Susan came out dressed like all the rest. Sunday is her day to sleep in. I didn’t even know she had those kinds of clothes anymore.

A bus pulled up. An open air bus, a kind of parade or tourist bus with a roof but no windows. The paintjob matched the women’s dresses; blues and yellows and whites and flowers everywhere. No city markings whatsoever.

Women gathered around the bus. Some got in. Susan stood in line with them.

“Where are you going?”

“Don’t worry. It’s okay. You’ll be fine.”

You’ll be fine?

Here’s the thing about Susan: she can’t lie. She never could. Not to me, anyway.

 
“No, come on. Where are you going?”

Tears welled up in her eyes. She looked away. “It’s okay, Paul. I’ll be back soon.”

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Search – Friday, 28 September 73

A triple murder in 1973 Maine starts a search for evil that ends with a discovery of one’s destiny

 
I mentioned being asked to write some kind of murder mystery/detective/profiler and that I’d been doing just that. The work-in-progress, Search, is fact-based. Here’s the first chapter. Let me know what you think.


Grandfather Wolfe sat in the upper right corner of the auditorium listening to his nephew, Isaac Many Deer, talking to the cenhepé about things they could never understand. He’d come in late and planned on sleeping anyway so he didn’t take off his black AIM jacket or cowboy hat except to wave it at Isaac as he sat down.

He stretched out, legs crossed in front of him, the rough feel of freshly washed Wranglers scratching a little, his fingers gently intertwined and his hands resting across his stomach, his thumbs tapping his red on gray flannel shirt, wondering why college auditorium seats were so unaccommodating to old bones.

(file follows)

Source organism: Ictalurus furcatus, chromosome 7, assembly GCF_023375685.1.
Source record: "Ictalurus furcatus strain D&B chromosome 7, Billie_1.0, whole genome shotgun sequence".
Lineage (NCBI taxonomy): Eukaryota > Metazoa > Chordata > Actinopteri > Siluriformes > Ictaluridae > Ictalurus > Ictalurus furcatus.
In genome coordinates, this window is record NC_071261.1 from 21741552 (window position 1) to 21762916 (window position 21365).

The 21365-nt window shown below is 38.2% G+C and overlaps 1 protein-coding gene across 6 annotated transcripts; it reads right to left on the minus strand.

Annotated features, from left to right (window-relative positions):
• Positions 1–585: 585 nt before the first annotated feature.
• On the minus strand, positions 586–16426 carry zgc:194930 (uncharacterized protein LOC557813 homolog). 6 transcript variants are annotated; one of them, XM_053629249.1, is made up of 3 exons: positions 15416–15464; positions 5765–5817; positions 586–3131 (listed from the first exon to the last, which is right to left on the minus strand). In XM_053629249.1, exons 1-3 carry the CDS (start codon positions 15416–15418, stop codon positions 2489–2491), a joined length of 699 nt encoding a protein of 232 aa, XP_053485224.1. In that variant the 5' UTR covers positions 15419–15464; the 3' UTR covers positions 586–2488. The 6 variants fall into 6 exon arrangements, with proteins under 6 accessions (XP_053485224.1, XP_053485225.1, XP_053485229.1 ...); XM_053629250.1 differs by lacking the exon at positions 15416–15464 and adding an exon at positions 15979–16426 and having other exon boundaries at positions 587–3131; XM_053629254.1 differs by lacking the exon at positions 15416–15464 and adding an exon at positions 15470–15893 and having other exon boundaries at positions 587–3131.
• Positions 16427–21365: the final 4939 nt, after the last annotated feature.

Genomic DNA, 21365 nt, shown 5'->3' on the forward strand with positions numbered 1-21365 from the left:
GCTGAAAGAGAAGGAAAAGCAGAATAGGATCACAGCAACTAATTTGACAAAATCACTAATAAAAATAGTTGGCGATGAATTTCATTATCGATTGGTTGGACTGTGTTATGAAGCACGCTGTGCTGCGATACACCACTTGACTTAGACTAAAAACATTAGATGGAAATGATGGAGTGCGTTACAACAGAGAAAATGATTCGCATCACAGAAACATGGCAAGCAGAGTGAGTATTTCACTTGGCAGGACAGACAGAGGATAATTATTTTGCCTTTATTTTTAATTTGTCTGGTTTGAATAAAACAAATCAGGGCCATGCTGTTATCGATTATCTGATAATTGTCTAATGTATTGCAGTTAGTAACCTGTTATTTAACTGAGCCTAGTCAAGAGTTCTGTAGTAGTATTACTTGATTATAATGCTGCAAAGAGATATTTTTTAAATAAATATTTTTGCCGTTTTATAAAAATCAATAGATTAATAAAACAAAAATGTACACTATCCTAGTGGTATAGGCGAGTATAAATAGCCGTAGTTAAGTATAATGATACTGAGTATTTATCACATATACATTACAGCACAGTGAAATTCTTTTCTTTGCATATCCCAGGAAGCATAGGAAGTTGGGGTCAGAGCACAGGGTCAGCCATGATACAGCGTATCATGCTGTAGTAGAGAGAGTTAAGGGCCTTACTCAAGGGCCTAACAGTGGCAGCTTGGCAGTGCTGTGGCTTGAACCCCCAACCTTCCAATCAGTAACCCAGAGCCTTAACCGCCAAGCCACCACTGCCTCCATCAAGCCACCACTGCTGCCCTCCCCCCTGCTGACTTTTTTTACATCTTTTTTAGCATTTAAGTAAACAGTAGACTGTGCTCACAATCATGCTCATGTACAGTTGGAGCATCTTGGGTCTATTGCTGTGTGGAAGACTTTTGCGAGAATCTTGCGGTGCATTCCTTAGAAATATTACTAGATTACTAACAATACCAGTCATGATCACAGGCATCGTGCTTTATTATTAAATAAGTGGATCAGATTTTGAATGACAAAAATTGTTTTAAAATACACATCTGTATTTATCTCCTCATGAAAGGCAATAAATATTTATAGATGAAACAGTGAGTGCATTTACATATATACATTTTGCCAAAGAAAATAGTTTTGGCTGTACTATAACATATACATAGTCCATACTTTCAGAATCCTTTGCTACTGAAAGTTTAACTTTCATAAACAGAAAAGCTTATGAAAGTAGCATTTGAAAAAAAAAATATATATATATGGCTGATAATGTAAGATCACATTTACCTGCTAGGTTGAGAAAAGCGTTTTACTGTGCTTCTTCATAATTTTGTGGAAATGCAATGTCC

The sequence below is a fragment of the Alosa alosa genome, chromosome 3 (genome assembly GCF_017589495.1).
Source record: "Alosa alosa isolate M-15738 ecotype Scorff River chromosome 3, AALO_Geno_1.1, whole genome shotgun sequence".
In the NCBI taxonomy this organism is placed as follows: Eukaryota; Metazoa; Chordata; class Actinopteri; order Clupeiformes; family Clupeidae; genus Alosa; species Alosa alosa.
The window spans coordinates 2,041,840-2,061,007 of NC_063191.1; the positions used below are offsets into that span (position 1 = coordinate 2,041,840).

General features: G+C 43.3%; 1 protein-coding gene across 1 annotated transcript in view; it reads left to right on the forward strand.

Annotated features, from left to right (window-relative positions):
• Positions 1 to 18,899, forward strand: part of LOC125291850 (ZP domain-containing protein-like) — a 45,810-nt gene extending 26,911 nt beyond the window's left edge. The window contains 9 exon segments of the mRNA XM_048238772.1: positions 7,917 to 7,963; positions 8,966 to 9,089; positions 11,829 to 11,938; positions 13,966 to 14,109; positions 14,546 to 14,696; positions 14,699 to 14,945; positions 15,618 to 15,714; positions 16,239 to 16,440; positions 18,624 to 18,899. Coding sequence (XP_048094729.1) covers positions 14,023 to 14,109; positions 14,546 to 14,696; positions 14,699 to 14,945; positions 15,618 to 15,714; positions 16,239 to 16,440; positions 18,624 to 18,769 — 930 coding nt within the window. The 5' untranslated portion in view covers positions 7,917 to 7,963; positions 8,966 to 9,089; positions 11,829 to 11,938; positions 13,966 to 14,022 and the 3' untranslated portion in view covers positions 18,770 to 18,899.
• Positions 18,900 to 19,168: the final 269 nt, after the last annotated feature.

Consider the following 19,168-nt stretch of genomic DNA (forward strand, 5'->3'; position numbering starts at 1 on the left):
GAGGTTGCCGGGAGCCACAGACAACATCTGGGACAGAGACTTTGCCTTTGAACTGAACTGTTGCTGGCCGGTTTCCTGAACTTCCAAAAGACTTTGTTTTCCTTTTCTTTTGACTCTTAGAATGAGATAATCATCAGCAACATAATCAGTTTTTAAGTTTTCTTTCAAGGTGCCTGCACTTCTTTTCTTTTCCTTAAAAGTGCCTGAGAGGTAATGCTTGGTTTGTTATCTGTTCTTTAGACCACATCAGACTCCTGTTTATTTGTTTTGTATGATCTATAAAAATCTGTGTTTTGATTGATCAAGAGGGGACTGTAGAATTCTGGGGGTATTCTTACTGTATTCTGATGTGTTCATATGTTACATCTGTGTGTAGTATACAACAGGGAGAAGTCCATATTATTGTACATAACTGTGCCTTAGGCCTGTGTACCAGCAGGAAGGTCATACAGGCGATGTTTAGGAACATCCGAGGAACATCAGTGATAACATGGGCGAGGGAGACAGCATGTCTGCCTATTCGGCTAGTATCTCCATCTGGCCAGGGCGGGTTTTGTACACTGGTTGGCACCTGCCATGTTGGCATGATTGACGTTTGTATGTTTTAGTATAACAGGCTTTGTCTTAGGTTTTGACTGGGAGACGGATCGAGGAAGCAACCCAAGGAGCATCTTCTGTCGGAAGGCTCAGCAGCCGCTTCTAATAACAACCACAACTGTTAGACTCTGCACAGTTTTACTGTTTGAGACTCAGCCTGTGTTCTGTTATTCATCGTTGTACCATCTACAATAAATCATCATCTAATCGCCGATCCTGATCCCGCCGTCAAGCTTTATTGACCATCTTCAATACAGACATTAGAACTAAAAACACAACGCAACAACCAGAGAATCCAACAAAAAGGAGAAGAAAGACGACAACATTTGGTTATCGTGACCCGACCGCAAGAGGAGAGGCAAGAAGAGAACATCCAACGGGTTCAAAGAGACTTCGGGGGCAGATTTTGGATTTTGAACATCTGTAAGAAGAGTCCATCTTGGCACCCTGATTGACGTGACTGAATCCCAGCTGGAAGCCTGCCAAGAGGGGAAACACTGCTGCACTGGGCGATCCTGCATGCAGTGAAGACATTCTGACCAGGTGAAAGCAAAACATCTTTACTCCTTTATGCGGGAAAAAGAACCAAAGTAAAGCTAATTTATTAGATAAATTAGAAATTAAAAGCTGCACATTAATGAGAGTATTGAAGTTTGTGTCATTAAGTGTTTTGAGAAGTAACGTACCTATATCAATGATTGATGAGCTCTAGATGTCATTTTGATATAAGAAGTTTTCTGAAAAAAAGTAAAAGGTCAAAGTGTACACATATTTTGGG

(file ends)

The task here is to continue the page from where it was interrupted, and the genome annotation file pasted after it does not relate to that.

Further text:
He didn’t hear the preacher’s question and half heard Isaac’s answer, “What kind of test did you have in mind?”

Wolfe smiled. That’s it, nephew. Piss them off early and often.

It seemed the preacher mumbled while Isaac spoke plainly, clearly. Perhaps he was more familiar with his nephew’s voice.

Wolfe’s nose twitched. Isaac looked over. “I’m familiar with the Old Testament’s test of a true prophet, yes.”

His nose twitched again.

Wolfe nodded at his nephew. His thumbs drummed a Nowiy’o Pe, a war song, on his shirt. The hairs bristled on the back of his neck. Isaac returned his nod; he felt it, too.

Somebody in the auditorium was hunting.

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Grafton’s Ghost-Child

Even unto the Seventh Generation

 
Grafton turned the knob on his daughter Cloe’s bedroom door so slowly, thankful for the patience that came so naturally to him. The doorknob would sometimes crick and he didn’t want to wake her, just peek in to watch her sleep, make sure she was snug under the covers. Sometimes Amanda would open the window in their daughter’s room to let the night air in and Cloe would curl up into a tight little ball, just her nose exposed and forming a little steam tent.

She was adorable.

His hand turned past the crick, he opened the door slowly. Sure enough, a few icy snowcrystals blew in as he entered and Cloe was beginning her curl into a ball. Like her father, she was patient. It would take about ten minutes before she was done, never waking once. Grafton had watched her do it.

As he entered, Cloe’s Merchant-Ghost looked up. It was sitting in a recliner beside the nightstand next to his daughter’s bed. It was reading a book – Grafton could see it in his hands. It had to be as ancient as the merchant ghost itself – it’s eyes emitting that odd red-yellow light to illuminate the pages. The Merchant-Ghost nodded, its tree-like body and bark-like skin folding as it moved, then went back to its reading.